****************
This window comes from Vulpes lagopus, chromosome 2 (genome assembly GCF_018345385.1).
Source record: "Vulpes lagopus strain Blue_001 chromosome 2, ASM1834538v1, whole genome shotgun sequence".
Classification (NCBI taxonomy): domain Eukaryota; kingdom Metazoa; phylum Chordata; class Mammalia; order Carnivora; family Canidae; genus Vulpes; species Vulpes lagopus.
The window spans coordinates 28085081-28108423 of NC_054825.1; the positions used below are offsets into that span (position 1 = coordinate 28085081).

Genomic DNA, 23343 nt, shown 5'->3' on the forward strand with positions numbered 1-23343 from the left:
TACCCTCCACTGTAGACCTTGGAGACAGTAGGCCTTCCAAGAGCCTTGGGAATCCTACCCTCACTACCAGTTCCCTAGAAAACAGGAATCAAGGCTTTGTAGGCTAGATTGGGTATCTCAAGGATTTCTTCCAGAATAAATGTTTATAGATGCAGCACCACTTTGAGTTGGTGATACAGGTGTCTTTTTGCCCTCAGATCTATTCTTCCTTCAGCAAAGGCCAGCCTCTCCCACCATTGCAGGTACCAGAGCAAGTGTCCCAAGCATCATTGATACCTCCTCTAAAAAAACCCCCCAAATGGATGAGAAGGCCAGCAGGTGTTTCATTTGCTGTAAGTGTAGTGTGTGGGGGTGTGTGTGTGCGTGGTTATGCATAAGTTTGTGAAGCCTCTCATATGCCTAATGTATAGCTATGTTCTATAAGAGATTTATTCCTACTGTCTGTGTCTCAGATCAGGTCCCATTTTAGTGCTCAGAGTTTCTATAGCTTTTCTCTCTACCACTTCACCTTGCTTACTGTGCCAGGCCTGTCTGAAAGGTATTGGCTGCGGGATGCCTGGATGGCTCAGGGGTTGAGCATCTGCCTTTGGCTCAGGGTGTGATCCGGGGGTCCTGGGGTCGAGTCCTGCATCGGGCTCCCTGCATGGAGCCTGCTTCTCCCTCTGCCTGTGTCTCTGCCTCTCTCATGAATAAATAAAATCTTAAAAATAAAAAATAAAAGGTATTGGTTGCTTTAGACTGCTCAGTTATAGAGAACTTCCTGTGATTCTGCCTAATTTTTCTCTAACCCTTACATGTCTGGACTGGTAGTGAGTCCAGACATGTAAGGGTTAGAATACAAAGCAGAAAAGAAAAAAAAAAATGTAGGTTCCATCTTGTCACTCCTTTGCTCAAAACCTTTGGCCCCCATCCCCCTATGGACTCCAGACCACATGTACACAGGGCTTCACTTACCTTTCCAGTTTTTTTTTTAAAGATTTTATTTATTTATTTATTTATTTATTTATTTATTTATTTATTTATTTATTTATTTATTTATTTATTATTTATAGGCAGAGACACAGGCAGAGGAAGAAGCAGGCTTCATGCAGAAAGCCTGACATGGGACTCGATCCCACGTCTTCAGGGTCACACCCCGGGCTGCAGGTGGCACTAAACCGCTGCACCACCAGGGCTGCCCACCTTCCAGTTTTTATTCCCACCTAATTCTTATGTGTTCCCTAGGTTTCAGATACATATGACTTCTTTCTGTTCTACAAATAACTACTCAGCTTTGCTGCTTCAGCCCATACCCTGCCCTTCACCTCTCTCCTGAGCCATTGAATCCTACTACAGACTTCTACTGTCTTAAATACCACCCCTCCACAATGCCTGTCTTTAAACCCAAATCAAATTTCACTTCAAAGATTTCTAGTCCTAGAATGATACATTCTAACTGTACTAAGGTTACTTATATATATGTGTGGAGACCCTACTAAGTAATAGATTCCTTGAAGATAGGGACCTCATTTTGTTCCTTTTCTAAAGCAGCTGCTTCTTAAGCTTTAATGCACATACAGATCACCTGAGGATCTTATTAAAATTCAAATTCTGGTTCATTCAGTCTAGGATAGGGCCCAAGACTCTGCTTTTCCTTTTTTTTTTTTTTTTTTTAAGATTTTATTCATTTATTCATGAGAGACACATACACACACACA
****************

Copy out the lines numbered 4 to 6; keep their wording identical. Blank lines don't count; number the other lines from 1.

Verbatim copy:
The window spans coordinates 28085081-28108423 of NC_054825.1; the positions used below are offsets into that span (position 1 = coordinate 28085081).

Genomic DNA, 23343 nt, shown 5'->3' on the forward strand with positions numbered 1-23343 from the left:
TACCCTCCACTGTAGACCTTGGAGACAGTAGGCCTTCCAAGAGCCTTGGGAATCCTACCCTCACTACCAGTTCCCTAGAAAACAGGAATCAAGGCTTTGTAGGCTAGATTGGGTATCTCAAGGATTTCTTCCAGAATAAATGTTTATAGATGCAGCACCACTTTGAGTTGGTGATACAGGTGTCTTTTTGCCCTCAGATCTATTCTTCCTTCAGCAAAGGCCAGCCTCTCCCACCATTGCAGGTACCAGAGCAAGTGTCCCAAGCATCATTGATACCTCCTCTAAAAAAACCCCCCAAATGGATGAGAAGGCCAGCAGGTGTTTCATTTGCTGTAAGTGTAGTGTGTGGGGGTGTGTGTGTGCGTGGTTATGCATAAGTTTGTGAAGCCTCTCATATGCCTAATGTATAGCTATGTTCTATAAGAGATTTATTCCTACTGTCTGTGTCTCAGATCAGGTCCCATTTTAGTGCTCAGAGTTTCTATAGCTTTTCTCTCTACCACTTCACCTTGCTTACTGTGCCAGGCCTGTCTGAAAGGTATTGGCTGCGGGATGCCTGGATGGCTCAGGGGTTGAGCATCTGCCTTTGGCTCAGGGTGTGATCCGGGGGTCCTGGGGTCGAGTCCTGCATCGGGCTCCCTGCATGGAGCCTGCTTCTCCCTCTGCCTGTGTCTCTGCCTCTCTCATGAATAAATAAAATCTTAAAAATAAAAAATAAAAGGTATTGGTTGCTTTAGACTGCTCAGTTATAGAGAACTTCCTGTGATTCTGCCTAATTTTTCTCTAACCCTTACATGTCTGGACTGGTAGTGAGTCCAGACATGTAAGGGTTAGAATACAAAGCAGAAAAGAAAAAAAAAAATGTAGGTTCCATCTTGTCACTCCTTTGCTCAAAACCTTTGGCCCCCATCCCCCTATGGACTCCAGACCACATGTACACAGGGCTTCACTTACCTTTCCAGTTTTTTTTTTAAAGATTTTATTTATTTATTTATTTATTTATTTATTTATTTATTTATTTATTTATTTATTTATTTATTTATTATTTATAGGCAGAGACACAGGCAGAGGAAGAAGCAGGCTTCATGCAGAAAGCCTGACATGGGACTCGATCCCACGTCTTCAGGGTCACACCCCGGGCTGCAGGTGGCACTAAACCGCTGCACCACCAGGGCTGCCCACCTTCCAGTTTTTATTCCCACCTAATTCTTATGTGTTCCCTAGGTTTCAGATACATATGACTTCTTTCTGTTCTACAAATAACTACTCAGCTTTGCTGCTTCAGCCCATACCCTGCCCTTCACCTCTCTCCTGAGCCATTGAATCCTACTACAGACTTCTACTGTCTTAAATACCACCCCTCCACAATGCCTGTCTTTAAACCCAAATCAAATTTCACTTCAAAGATTTCTAGTCCTAGAATGATACATTCTAACTGTACTAAGGTTACTTATATATATGTGTGGAGACCCTACTAAGTAATAGATTCCTTGAAGATAGGGACCTCATTTTGTTCCTTTTCTAAAGCAGCTGCTTCTTAAGCTTTAATGCACATACAGATCACCTGAGGATCTTATTAAAATTCAAATTCTGGTTCATTCAGTCTAGGATAGGGCCCAAGACTCTGCTTTTCCTTTTTTTTTTTTTTTTTTTAAGATTTTATTCATTTATTCATGAGAGACACATACACACACACA